Slicing presentations

In the stacks project a Deligne-Mumford stack is an algebraic stack X such that there exists a scheme U and a surjective etale morphism U —> X. An algebraic stack X is said to be DM if the diagonal Δ : X —> X x X is unramified. In fact Theorem Tag 06N3 says:

X is DM if and only if X is Deligne-Mumford.

An algebraic stack X is said to be quasi-DM if the diagonal Δ : X —> X x X is locally quasi-finite. The analogue of the theorem above is Theorem Tag 06MF which says:

X is quasi-DM if and only if there exists a scheme U and a surjective, flat, locally finitely presented, and locally quasi-finite morphism U —> X.

The proofs of these theorems are completely parallel. Assume X is DM (resp. quasi-DM). We try to construct etale (resp. loc fp + flat + loc quasi-finite) maps from schemes toward X. In both cases the strategy is the following:

  1. Pick a smooth morphism U —> X,
  2. choose a suitable point x of X,
  3. let F be the fibre of U over x, and
  4. “slice” U, i.e., find a complete intersection V(f_1, …, f_d) ⊂ U such that f_1, …, f_d form a regular system of parameters (resp. regular sequence) at some point of F

In both cases the proof shows that, after possibly shrinking U, the morphism V(f_1, …, f_d) —> X is flat, locally finitely presented, and unramified (resp. locally quasi-finite). A bit of care is needed in choosing the point x on X. I decided to use “finite type points”; in both cases one then has to do a bit of work to show that the “fibre F” has desirable properties: in the DM case one need to produce x such that F —> U is unramified and in the quasi-DM case such that F —> U is locally quasi-finite.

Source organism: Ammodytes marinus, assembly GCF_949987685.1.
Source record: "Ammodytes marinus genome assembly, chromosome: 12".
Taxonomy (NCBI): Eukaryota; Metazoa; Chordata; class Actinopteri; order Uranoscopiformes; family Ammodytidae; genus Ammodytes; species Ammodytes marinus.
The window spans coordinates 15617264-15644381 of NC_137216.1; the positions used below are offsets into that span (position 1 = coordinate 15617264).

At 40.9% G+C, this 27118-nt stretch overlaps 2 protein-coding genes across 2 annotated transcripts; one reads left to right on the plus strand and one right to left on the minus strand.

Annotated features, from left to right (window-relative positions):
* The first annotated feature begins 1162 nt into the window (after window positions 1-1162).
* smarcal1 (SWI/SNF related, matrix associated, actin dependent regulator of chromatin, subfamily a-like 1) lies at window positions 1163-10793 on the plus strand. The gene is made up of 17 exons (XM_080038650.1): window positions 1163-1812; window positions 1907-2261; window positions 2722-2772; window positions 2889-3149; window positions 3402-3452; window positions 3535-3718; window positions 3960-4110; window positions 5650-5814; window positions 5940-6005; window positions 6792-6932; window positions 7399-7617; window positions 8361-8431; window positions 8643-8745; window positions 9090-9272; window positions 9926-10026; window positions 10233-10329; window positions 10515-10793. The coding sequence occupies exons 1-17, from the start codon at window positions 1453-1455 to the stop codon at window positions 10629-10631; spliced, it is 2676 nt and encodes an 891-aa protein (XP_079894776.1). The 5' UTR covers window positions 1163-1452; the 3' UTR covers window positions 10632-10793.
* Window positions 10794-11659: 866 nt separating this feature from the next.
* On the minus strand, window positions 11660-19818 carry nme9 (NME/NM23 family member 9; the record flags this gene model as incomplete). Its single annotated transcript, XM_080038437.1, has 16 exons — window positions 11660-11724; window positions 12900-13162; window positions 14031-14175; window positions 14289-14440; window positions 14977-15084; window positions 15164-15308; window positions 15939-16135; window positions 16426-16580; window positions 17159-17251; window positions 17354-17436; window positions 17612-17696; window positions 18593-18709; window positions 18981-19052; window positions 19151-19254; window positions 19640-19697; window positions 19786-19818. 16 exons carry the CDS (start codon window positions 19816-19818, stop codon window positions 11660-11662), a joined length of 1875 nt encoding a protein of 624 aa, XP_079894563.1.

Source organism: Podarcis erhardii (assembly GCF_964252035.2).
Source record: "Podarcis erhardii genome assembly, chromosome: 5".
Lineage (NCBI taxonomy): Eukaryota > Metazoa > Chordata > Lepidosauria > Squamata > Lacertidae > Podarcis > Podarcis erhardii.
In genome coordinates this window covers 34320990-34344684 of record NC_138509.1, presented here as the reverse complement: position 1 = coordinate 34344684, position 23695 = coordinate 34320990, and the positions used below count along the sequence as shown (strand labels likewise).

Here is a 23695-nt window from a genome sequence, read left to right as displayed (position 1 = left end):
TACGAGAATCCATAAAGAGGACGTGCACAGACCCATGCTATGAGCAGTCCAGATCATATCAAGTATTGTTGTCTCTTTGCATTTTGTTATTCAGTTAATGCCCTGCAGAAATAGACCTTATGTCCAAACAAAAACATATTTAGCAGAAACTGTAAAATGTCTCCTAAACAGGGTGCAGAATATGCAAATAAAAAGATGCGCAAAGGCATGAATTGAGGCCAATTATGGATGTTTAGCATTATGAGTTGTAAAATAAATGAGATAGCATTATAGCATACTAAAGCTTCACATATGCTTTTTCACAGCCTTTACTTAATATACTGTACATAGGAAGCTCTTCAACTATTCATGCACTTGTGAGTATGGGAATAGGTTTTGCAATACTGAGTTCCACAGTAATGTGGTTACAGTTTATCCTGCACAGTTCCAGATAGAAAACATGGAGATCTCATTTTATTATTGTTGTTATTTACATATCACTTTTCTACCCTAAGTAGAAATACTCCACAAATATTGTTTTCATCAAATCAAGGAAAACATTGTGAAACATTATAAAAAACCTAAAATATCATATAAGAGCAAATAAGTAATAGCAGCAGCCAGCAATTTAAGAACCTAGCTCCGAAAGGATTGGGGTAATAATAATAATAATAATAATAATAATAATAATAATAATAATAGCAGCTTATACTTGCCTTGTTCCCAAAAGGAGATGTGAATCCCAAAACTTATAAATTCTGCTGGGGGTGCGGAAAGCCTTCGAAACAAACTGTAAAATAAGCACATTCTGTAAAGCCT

The reasoning above is completely standard. However, there is a way to deduce the first theorem from the second. I decided against arguing like this in the stacks project as it is perhaps a little nonstandard. Here is the argument. Let X be DM. By the second theorem we can find U —> X which is surjective, flat, locally of finite presentation, and locally quasi-finite. Let H_{d, lci}(U/X) be the LCI locus in the relative degree d Hilbert stack of U over X (see Section Tag 06CJ). Then H_{d, lci}(U/X) —> X is smooth (this is explained in the proof of Theorem Tag 06DC). But of course it is clear that H_{d, lci}(U/X) —> X has relative dimension 0, hence it is etale. This doesn’t quite finish the proof because H_{d, lci}(U/X) is (as defined in the stacks project) an algebraic stack and not an algebraic space; but a straightforward argument shows (because X is DM) that the disjoint union for varying d of the open substacks of H_{d, lci}(U/X) having trivial inertia surjects onto X.